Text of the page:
What They Found
Although we did not find clear evidence that Secretary Clinton or her colleagues intended to violate laws governing the handling of classified information, there is evidence that they were extremely careless in their handling of very sensitive, highly classified information. For example, seven email chains concern matters that were classified at the TS/SAP level when they were sent and received. These chains involved Secretary Clinton both sending emails about those matters and receiving emails from others about the same matters. There is evidence to support a conclusion that any reasonable person in Secretary Clinton’s position, or in the position of those government employees with whom she was corresponding about these matters, should have known that an unclassified system was no place for such an email conversation.
In addition to this highly sensitive information, we also found information that was properly classified as Secret by the U.S. Intelligence Community at the time it was discussed on email (that is, excluding the “up classified” emails). This is especially concerning because all of these emails were housed on servers not supported by full-time security staff, like those found at Departments and Agencies of the U.S. Government.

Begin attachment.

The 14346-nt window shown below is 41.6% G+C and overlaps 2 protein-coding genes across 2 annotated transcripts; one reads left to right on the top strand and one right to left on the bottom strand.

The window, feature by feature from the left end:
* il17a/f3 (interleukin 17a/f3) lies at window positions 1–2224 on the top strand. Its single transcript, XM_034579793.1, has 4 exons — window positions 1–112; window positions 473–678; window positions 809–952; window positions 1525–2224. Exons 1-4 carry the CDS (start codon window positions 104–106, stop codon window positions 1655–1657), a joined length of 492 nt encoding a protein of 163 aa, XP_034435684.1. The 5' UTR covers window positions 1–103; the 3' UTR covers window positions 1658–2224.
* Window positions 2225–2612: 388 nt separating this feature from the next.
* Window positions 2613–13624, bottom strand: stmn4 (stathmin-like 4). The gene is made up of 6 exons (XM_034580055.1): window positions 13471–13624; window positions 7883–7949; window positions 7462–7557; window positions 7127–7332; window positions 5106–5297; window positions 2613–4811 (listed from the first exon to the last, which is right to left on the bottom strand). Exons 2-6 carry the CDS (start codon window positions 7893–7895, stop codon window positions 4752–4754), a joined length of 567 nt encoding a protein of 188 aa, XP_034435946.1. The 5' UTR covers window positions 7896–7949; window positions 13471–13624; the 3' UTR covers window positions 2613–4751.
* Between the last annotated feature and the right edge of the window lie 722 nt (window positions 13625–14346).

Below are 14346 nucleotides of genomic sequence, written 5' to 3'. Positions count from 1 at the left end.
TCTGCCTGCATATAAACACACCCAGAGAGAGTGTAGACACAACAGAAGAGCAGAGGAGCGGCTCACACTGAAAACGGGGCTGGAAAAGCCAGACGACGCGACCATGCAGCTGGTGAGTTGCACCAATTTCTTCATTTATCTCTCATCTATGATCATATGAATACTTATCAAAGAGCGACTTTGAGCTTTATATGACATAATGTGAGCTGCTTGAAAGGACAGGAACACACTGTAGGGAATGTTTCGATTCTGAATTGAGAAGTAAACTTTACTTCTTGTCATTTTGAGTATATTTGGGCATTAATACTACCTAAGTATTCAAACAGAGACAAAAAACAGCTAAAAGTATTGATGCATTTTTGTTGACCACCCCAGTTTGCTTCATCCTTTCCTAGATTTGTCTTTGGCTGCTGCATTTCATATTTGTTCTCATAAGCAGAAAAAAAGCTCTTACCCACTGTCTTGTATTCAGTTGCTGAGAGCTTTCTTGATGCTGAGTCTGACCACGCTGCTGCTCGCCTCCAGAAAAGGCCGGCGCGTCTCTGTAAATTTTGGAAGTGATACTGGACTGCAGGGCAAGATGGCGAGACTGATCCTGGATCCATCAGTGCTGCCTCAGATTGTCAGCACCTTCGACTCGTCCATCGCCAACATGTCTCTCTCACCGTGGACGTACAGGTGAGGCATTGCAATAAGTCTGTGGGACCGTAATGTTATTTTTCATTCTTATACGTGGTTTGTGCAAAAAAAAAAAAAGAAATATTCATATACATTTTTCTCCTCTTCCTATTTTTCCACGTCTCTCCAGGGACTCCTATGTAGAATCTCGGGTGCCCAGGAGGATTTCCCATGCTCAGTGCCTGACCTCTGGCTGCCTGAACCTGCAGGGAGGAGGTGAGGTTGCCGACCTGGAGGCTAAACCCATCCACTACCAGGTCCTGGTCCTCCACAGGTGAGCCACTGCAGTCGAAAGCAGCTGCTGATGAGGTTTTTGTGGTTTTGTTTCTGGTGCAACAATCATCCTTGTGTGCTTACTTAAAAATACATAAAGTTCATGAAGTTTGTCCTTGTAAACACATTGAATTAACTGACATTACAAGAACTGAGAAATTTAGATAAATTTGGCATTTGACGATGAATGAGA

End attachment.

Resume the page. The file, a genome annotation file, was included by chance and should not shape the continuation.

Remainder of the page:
While not the focus of our investigation, we also developed evidence that the security culture of the State Department in general, and with respect to use of unclassified email systems in particular, was generally lacking in the kind of care for classified information found elsewhere in the government.
With respect to potential computer intrusion by hostile actors, we did not find direct evidence that Secretary Clinton’s personal email system, in its various configurations since 2009, was successfully hacked. But, given the nature of the system and of the actors potentially involved, we assess that we would be unlikely to see such direct evidence. We do assess that hostile actors gained access to the private commercial email accounts of individuals with whom Secretary Clinton was in regular contact from her personal account. We also assess that Secretary Clinton’s use of a personal email domain was both known by a large number of people and readily apparent. Given that combination of factors, we assess it is possible that hostile actors gained access to Secretary Clinton’s personal email account.
Everything written above is directly from the document embedded in this page and not James DeWitt’s original work. It was rewritten without the corrections or removals in the document to be easier to read.